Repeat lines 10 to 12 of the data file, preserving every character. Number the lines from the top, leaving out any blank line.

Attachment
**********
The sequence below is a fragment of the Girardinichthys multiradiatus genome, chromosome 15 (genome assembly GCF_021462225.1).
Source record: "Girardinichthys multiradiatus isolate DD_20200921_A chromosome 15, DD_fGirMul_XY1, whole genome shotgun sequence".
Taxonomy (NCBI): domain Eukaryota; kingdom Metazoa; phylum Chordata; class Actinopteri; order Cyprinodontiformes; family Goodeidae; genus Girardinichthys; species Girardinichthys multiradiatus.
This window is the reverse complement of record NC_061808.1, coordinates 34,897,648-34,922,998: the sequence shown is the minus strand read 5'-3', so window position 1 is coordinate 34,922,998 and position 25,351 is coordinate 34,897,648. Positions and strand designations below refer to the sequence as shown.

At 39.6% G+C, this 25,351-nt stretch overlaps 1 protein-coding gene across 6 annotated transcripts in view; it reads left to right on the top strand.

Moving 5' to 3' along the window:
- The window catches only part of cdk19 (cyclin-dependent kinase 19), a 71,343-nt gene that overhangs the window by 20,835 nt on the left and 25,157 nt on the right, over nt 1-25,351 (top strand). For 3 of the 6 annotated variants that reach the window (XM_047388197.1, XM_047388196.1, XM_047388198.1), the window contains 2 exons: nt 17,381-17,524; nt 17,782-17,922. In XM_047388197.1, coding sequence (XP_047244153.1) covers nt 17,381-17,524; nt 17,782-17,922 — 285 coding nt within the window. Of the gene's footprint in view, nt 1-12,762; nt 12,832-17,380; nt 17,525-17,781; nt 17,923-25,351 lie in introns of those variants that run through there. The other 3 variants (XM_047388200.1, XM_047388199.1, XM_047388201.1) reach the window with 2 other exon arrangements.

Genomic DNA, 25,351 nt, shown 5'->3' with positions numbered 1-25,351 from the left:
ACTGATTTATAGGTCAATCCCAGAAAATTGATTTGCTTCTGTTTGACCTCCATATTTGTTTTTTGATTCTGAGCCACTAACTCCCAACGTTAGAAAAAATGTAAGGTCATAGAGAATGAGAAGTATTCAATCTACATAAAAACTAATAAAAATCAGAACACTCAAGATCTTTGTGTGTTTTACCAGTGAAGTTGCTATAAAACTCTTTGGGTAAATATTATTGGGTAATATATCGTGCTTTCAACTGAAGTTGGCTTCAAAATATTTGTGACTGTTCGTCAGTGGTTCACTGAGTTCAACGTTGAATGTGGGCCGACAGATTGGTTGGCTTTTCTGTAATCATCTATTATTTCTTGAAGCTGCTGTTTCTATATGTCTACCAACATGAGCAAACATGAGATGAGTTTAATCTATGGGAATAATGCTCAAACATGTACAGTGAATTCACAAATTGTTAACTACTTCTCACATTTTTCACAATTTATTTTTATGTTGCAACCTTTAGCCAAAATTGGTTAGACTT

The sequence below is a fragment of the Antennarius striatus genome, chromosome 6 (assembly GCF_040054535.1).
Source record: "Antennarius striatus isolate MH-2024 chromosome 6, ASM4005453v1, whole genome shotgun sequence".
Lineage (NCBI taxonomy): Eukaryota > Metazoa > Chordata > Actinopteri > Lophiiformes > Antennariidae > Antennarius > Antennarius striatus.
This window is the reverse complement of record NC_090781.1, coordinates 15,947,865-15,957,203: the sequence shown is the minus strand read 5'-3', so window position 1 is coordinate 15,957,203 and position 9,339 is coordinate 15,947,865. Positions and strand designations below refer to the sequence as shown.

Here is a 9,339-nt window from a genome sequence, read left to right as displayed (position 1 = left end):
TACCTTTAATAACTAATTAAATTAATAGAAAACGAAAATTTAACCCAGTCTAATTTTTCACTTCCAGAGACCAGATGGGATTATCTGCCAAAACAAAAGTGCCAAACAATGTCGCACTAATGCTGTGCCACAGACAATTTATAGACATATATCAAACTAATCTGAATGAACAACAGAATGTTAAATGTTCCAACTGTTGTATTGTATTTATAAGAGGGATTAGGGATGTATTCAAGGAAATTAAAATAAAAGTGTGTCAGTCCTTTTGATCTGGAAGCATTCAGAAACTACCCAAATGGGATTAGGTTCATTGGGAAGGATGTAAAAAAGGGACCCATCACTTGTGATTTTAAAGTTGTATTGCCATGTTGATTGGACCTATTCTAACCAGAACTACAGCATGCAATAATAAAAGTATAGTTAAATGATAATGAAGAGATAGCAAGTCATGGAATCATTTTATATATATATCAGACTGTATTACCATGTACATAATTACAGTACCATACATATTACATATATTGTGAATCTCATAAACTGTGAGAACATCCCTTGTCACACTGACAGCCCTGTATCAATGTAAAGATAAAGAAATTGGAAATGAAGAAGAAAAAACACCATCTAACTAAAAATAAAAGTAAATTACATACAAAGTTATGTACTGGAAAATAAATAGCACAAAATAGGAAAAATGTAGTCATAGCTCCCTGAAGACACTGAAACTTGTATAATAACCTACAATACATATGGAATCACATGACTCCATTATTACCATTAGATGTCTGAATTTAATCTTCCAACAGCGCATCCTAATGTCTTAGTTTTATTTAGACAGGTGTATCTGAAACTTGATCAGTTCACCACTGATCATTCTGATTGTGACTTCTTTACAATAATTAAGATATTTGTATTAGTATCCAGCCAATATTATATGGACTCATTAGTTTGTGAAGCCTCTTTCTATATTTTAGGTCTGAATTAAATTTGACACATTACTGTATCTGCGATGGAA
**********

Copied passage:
The sequence below is a fragment of the Antennarius striatus genome, chromosome 6 (assembly GCF_040054535.1).
Source record: "Antennarius striatus isolate MH-2024 chromosome 6, ASM4005453v1, whole genome shotgun sequence".
Lineage (NCBI taxonomy): Eukaryota > Metazoa > Chordata > Actinopteri > Lophiiformes > Antennariidae > Antennarius > Antennarius striatus.